The statement that prompted the response from Rodenstock:

" MTF curves are theoretic only (at least as published by the manufacturers) and represent the 'expected' output of their designs. I don't know of a correlation between these simulations and reality."

The response from Rodenstock:

"The MTF curves are not theoretic but they are calcuted. The reality is when you measure MTF curves on the MTF machine with a lens it could have a tolerance of -10 % at the most. In other words there is a difference when you measure the MTF together with the lens. "

Once again you've done nothing except shoot yourself in the foot. "Calculated" refers to mathematical equations - it does not infer actual measurements of production lenses being taken. Read the statement as "The MTF curves are not theoretic, BUT they ARE calculated. And once again they speak of the "reality" of actually "measuring" a lens and the "-10%" tolerance. The published graphs are not from measurements derived from production lenses. At least you didn't repeat the snotty, condescending tone of your first post. But the Germans reading comprehension skills, even in a foreign tongue, still surpass yours.

Thanks for supplying the rest of that first sentence. It definitely clears things up and puts this to bed as far as I'm concerned.

From the Miriam-Webster online dictionary:

Main Entry: cal?cu?late 1 a : to determine by mathematical processes b : to reckon by exercise of practical judgment : ESTIMATE

So, either the MTF curves are arrived at by mathematical processes or they are estimated approximations. And when actual lenses are measured, they are within -10% of these calculated curves.

Based on my background in the semiconductor industry, this makes perfect sense. We did all of our design work using complex computer models and simulations representative of real world operating conditions. When the actual silicon arrived, we took extensive measurements in the lab to correlate the simulation results with the actual measurements.

Theoretic values are considered to represent ideal conditions not attainable in a real world environment. Although our simulated results were still arrived at via mathematical calculations, they also took into account the real world variables that would cause deviation from the theoretical ideal. Our simulation results, by including real world losses, offered much better correlation with the actual measured results (real world performance).

This is EXACTLY what is said in the first sentence in the complete quote provided above. To expand slightly: The MTF curves are not theoretic (not ideal, pie-in-the-sky, unattainable in the real world) but they are calculated (arrived at through complex computer models that accurately simulate real world conditions). Even if you ignore my parenthetical comments, and just read the complete original sentence, there can be no other way to interpret what is being said.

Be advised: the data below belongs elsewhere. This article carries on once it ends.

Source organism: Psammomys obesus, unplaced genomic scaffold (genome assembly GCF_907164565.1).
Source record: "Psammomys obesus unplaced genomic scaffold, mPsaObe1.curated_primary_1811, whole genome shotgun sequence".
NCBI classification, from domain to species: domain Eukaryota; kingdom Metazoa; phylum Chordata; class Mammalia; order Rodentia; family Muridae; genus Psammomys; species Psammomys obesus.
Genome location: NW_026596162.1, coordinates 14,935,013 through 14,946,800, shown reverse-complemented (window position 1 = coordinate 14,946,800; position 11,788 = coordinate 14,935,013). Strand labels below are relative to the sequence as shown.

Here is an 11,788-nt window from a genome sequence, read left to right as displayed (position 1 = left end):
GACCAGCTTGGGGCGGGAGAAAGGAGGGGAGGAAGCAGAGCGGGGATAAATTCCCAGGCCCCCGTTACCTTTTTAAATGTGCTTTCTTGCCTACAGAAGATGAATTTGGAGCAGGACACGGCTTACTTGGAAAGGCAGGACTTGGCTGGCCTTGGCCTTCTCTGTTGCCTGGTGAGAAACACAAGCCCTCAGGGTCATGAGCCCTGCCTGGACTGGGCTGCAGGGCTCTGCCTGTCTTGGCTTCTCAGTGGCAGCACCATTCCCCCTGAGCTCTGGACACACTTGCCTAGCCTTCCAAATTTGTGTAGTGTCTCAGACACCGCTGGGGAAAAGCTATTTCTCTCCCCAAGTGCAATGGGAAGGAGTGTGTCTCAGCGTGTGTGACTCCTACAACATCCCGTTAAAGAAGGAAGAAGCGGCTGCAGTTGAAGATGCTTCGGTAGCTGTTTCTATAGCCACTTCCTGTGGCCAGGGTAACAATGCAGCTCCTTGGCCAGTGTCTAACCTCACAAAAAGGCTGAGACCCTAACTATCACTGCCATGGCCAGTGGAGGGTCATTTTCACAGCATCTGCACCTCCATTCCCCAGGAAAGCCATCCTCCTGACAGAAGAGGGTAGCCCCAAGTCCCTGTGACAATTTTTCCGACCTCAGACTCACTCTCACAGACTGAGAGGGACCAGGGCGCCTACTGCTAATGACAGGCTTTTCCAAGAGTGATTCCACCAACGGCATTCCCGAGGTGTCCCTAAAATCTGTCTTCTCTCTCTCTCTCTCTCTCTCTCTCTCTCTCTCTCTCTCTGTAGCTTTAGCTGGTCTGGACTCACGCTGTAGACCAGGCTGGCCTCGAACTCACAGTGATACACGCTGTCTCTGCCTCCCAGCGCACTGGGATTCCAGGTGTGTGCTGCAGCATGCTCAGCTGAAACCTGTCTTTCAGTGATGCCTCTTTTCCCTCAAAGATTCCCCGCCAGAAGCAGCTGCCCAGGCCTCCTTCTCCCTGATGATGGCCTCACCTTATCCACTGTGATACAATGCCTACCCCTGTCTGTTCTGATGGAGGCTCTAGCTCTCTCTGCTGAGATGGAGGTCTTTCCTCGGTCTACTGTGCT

I think that we're splitting hairs here, however, I contend that the original statement that the curves are theoretic is absolutely correct.

The American Heratige Dictionary (dictionary.com) lists the definition of theoretic as:

1.Of, relating to, or based on theory. 2.Restricted to theory; not practical: theoretical physics. 3.Given to theorizing; speculative.

Note that the first definition is 'based on theory'. They list the applicable definition of theory as:

1. a.Systematically organized knowledge applicable in a relatively wide variety of circumstances, especially a system of assumptions, accepted principles, and rules of procedure devised to analyze, predict, or otherwise explain the nature or behavior of a specified set of phenomena. b.Such knowledge or such a system.

Now, note that the original unattributed quote from Bob says "MTF curves are theoretic only... and represent the 'expected' output of their designs..." That's exactly the definition that the original quote is referring to. I don't believe that the word 'theoretic'is referring to the 'restricted to theory' definition that you refer to at all.

The last part of the original unattributed quote from Bob says, "I don't know of a correlation between these simulations and reality." Well, that's what Bob attempted to answer, and the information about -10% can tell you what is reasonable to expect in a real lens sample.

However, this raises a question in my mind about the legitimacy of data, and the ability of a person or organization to manipulate the numbers to achieve a desired outcome. I contend that these curves are in fact the very best possible performance for the lens design, even if they do include discounts for imperfect application of an ideal optical design.

And, I contend that the only way that these curves would be of real applicable value is if you reduce the performance by approximately 5%, so that the curve falls in the middle of the expected performance range, and not at the very top. What I'm getting at here is that I don't believe that these curves are a fair representation of the performance of a typical lens, because the curve ultimately represents the _upper limit_ of the potential performance, not the _reasonable expectation_ of a typical lens.